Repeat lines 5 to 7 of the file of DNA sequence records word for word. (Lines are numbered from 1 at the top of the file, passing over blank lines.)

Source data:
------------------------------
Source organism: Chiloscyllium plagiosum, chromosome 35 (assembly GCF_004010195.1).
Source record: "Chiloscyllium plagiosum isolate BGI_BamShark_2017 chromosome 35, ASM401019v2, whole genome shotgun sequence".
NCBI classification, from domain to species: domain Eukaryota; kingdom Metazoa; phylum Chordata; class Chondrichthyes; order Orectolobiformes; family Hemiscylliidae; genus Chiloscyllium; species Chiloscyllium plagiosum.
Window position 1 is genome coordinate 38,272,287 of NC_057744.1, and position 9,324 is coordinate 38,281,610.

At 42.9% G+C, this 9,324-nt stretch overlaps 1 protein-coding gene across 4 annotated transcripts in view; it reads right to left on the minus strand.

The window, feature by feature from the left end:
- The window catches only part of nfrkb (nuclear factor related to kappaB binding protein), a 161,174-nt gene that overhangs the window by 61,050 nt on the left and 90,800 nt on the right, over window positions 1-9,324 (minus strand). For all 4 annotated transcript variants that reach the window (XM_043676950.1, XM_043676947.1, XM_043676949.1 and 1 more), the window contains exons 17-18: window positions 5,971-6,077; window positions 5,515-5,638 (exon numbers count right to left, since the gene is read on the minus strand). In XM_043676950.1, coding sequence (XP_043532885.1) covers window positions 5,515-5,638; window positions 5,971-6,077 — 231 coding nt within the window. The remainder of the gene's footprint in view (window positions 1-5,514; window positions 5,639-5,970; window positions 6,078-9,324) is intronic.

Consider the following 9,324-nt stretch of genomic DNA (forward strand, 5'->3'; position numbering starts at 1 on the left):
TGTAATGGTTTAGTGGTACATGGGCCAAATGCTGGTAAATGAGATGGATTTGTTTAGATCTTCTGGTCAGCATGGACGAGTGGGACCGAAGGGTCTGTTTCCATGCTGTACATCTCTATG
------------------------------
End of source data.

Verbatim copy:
At 42.9% G+C, this 9,324-nt stretch overlaps 1 protein-coding gene across 4 annotated transcripts in view; it reads right to left on the minus strand.

The window, feature by feature from the left end:
- The window catches only part of nfrkb (nuclear factor related to kappaB binding protein), a 161,174-nt gene that overhangs the window by 61,050 nt on the left and 90,800 nt on the right, over window positions 1-9,324 (minus strand). For all 4 annotated transcript variants that reach the window (XM_043676950.1, XM_043676947.1, XM_043676949.1 and 1 more), the window contains exons 17-18: window positions 5,971-6,077; window positions 5,515-5,638 (exon numbers count right to left, since the gene is read on the minus strand). In XM_043676950.1, coding sequence (XP_043532885.1) covers window positions 5,515-5,638; window positions 5,971-6,077 — 231 coding nt within the window. The remainder of the gene's footprint in view (window positions 1-5,514; window positions 5,639-5,970; window positions 6,078-9,324) is intronic.